Chest Pain:
Causes, Symptoms, & When to contact a Doctor

Symptoms of chest pain including sharp, dull, and radiating pain.

Chest pain is a discomfort or sensation that can occur anywhere in the chest area, including between the ribs, in the chest cavity, or at the top of the abdomen. This pain can manifest in various ways, such as a dull ache, sharp stabbing, or pressure.

It's essential to understand that chest pain may not always be related to the heart; muscles, ribs, stomach, esophagus, lungs, stress, anxiety, or depression can also contribute to this discomfort.

As an example, gas pain in the chest is often mistaken for more serious conditions. Therefore, it's crucial to recognize the different types of chest pain, such as a burning sensation, to identify potential causes accurately..

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Causes of chest pain such as muscle strain, GERD, and anxiety attacks.

Many conditions and factors can lead up to pain in the chest. In this section we will look more closely at these various causes and try to better understand them. See the list below for the most common causes

  • Muscles and Ribs: Chest pain can result from overworked muscles between the ribs, often triggered by prolonged coughing or strenuous activities like painting, masonry, or cleaning. Tietze syndrome, characterized by a stabbing pain where the ribs connect to the breastbone, is another possibility.
  • Stomach and Esophagus: Stomach acid in the esophagus can cause pain, particularly a few hours after eating and when lying down. This discomfort may be alleviated by consuming food or beverages or taking stomach medication.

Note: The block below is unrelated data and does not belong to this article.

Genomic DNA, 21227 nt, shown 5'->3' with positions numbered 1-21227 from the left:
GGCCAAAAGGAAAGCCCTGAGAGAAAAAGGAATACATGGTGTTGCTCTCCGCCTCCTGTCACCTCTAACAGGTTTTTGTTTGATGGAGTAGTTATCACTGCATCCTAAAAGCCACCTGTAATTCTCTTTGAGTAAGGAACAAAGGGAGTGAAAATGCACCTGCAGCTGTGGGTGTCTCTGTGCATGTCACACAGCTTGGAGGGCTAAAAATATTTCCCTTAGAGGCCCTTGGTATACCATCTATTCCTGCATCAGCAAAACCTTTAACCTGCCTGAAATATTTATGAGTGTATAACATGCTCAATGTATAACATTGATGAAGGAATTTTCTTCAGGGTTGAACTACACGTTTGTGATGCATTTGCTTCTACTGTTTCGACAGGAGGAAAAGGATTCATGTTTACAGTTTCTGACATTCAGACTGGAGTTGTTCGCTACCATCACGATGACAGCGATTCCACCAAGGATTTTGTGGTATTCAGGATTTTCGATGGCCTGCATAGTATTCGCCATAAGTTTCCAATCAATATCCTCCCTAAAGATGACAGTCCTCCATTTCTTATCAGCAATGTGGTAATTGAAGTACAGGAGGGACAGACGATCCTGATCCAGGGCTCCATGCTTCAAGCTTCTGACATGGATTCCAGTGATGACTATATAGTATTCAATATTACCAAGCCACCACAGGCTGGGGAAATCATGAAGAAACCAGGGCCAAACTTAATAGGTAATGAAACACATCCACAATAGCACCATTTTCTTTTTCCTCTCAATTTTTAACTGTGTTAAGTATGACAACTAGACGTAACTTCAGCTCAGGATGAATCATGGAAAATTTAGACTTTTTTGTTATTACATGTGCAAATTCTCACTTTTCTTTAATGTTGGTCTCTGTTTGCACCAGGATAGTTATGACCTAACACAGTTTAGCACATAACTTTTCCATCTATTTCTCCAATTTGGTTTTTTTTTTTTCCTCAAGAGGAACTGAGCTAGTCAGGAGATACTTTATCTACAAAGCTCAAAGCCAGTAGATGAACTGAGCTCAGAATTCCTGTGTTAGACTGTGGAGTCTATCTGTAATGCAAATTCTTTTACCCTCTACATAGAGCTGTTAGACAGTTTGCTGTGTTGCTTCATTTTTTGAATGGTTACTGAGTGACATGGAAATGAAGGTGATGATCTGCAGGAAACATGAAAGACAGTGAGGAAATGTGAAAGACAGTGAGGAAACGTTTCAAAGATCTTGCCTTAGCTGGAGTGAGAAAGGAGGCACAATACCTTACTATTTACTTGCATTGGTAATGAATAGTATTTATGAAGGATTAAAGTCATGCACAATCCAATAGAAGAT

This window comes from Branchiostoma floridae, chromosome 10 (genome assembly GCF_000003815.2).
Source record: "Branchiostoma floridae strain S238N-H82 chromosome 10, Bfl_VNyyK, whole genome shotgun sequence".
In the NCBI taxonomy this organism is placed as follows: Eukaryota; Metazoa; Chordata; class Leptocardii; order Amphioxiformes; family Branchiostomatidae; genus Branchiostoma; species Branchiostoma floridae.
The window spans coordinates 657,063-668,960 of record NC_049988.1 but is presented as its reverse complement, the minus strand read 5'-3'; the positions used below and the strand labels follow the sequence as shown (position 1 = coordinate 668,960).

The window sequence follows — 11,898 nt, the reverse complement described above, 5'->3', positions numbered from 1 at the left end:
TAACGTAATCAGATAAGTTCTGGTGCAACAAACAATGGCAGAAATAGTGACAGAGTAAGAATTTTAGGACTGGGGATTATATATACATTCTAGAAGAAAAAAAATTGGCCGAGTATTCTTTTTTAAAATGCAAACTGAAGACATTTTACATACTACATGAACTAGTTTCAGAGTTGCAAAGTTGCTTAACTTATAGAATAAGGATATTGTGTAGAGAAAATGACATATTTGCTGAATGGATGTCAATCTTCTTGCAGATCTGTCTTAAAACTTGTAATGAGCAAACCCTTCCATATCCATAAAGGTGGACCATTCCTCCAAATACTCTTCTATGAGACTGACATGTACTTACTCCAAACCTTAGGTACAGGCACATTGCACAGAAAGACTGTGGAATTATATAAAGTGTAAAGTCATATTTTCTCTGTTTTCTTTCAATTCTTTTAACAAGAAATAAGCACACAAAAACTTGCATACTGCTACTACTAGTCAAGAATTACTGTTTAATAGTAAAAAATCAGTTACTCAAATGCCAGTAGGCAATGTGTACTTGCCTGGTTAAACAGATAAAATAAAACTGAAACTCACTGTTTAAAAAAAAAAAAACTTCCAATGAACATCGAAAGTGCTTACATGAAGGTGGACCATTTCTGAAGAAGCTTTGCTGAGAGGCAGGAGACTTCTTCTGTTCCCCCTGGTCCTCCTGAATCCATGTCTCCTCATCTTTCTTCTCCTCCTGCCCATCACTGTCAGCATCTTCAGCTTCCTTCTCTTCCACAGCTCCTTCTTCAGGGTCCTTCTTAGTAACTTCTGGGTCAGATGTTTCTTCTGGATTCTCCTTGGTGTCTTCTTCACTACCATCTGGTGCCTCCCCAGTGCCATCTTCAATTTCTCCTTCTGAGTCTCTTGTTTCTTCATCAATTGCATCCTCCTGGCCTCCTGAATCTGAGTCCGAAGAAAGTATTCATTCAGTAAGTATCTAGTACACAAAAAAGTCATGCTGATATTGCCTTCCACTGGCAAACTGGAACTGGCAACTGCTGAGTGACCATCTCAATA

• Stress, Anxiety, or Depression: Tightness in the chest may be linked to emotional factors such as stress, panic attacks, or anxiety. Depression can also manifest as chest pain.
  • Heart: Chest pain related to the heart may indicate angina pectoris, where the heart receives insufficient oxygen during intense physical activity or stress. Problems with heart rhythm, such as atrial fibrillation, and inflammation of the pericardium (pericarditis) can also contribute to chest pain.
  • Lungs: Various lung conditions, including pneumonia, the flu, or a severe cold, can cause chest pain. Inflammation of lung membranes, pulmonary embolism (blood clot in a lung vessel), and a collapsed lung are potential contributors.
  • Skin: Shingles, characterized by pain on one side of the rib cage along with spots and blisters, is another possible cause of chest discomfort.

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Chest pain advice from certified physicians using the MIA App.

If you have pain or a heavy pressure sensation in your chest, along with sweating, and nausea, call emergency services immediately.

If chest pain is associated with muscle or rib strain, self-management includes avoiding activities that worsen the pain and allowing the muscles to rest.

Lifestyle modifications, such as avoiding acidic foods and maintaining an upright posture after meals, can help manage chest pain related to stomach issues.

Remember, timely medical intervention is crucial for accurately diagnosing and addressing the underlying cause of chest pain. Never hesitate to seek professional advice if you are uncertain or concerned about your symptoms.

  • Persistent or recurring chest pain warrants a consult with your general practitioner.
  • If chest pain is sudden, sharp or accompanied by difficulty breathing, it's advisable to seek medical attention promptly.
  • If you experience chestpain along with psychological stress Emotional factors like stress, anxiety, or depression may contribute to unexplained chest pain.
  • If chest pain is intense, accompanied by sweating, nausea, and a heavy pressure sensation, it may indicate a medical emergency.
  • If chest pain persists during rest or is associated with irregular heartbeats, rapid breathing, or fever.

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